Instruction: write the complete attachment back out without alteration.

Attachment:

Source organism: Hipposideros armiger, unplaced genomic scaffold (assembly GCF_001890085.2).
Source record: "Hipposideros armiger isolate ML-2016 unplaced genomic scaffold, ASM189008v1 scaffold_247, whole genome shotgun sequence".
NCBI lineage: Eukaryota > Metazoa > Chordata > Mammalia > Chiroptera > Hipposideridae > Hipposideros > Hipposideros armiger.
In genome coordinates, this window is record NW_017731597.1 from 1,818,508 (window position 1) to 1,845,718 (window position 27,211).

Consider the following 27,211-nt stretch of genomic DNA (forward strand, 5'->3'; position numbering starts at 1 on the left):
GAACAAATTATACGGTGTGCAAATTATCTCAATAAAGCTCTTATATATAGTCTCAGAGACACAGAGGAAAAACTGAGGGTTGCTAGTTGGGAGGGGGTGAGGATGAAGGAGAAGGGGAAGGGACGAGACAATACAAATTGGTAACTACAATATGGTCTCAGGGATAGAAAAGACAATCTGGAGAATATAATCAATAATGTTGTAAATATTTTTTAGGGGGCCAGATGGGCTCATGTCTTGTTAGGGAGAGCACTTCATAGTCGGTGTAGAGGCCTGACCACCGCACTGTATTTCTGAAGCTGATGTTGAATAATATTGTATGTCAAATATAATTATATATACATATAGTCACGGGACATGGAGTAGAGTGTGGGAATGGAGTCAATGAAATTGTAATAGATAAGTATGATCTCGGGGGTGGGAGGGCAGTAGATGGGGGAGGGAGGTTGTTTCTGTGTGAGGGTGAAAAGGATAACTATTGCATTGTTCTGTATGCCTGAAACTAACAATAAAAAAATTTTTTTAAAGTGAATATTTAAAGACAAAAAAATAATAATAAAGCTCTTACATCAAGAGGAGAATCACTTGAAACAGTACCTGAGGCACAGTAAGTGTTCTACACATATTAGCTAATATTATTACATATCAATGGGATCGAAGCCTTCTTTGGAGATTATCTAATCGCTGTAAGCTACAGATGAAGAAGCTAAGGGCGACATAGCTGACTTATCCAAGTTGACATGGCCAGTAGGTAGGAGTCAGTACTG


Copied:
Source organism: Hipposideros armiger, unplaced genomic scaffold (assembly GCF_001890085.2).
Source record: "Hipposideros armiger isolate ML-2016 unplaced genomic scaffold, ASM189008v1 scaffold_247, whole genome shotgun sequence".
NCBI lineage: Eukaryota > Metazoa > Chordata > Mammalia > Chiroptera > Hipposideridae > Hipposideros > Hipposideros armiger.
In genome coordinates, this window is record NW_017731597.1 from 1,818,508 (window position 1) to 1,845,718 (window position 27,211).

Consider the following 27,211-nt stretch of genomic DNA (forward strand, 5'->3'; position numbering starts at 1 on the left):
GAACAAATTATACGGTGTGCAAATTATCTCAATAAAGCTCTTATATATAGTCTCAGAGACACAGAGGAAAAACTGAGGGTTGCTAGTTGGGAGGGGGTGAGGATGAAGGAGAAGGGGAAGGGACGAGACAATACAAATTGGTAACTACAATATGGTCTCAGGGATAGAAAAGACAATCTGGAGAATATAATCAATAATGTTGTAAATATTTTTTAGGGGGCCAGATGGGCTCATGTCTTGTTAGGGAGAGCACTTCATAGTCGGTGTAGAGGCCTGACCACCGCACTGTATTTCTGAAGCTGATGTTGAATAATATTGTATGTCAAATATAATTATATATACATATAGTCACGGGACATGGAGTAGAGTGTGGGAATGGAGTCAATGAAATTGTAATAGATAAGTATGATCTCGGGGGTGGGAGGGCAGTAGATGGGGGAGGGAGGTTGTTTCTGTGTGAGGGTGAAAAGGATAACTATTGCATTGTTCTGTATGCCTGAAACTAACAATAAAAAAATTTTTTTAAAGTGAATATTTAAAGACAAAAAAATAATAATAAAGCTCTTACATCAAGAGGAGAATCACTTGAAACAGTACCTGAGGCACAGTAAGTGTTCTACACATATTAGCTAATATTATTACATATCAATGGGATCGAAGCCTTCTTTGGAGATTATCTAATCGCTGTAAGCTACAGATGAAGAAGCTAAGGGCGACATAGCTGACTTATCCAAGTTGACATGGCCAGTAGGTAGGAGTCAGTACTG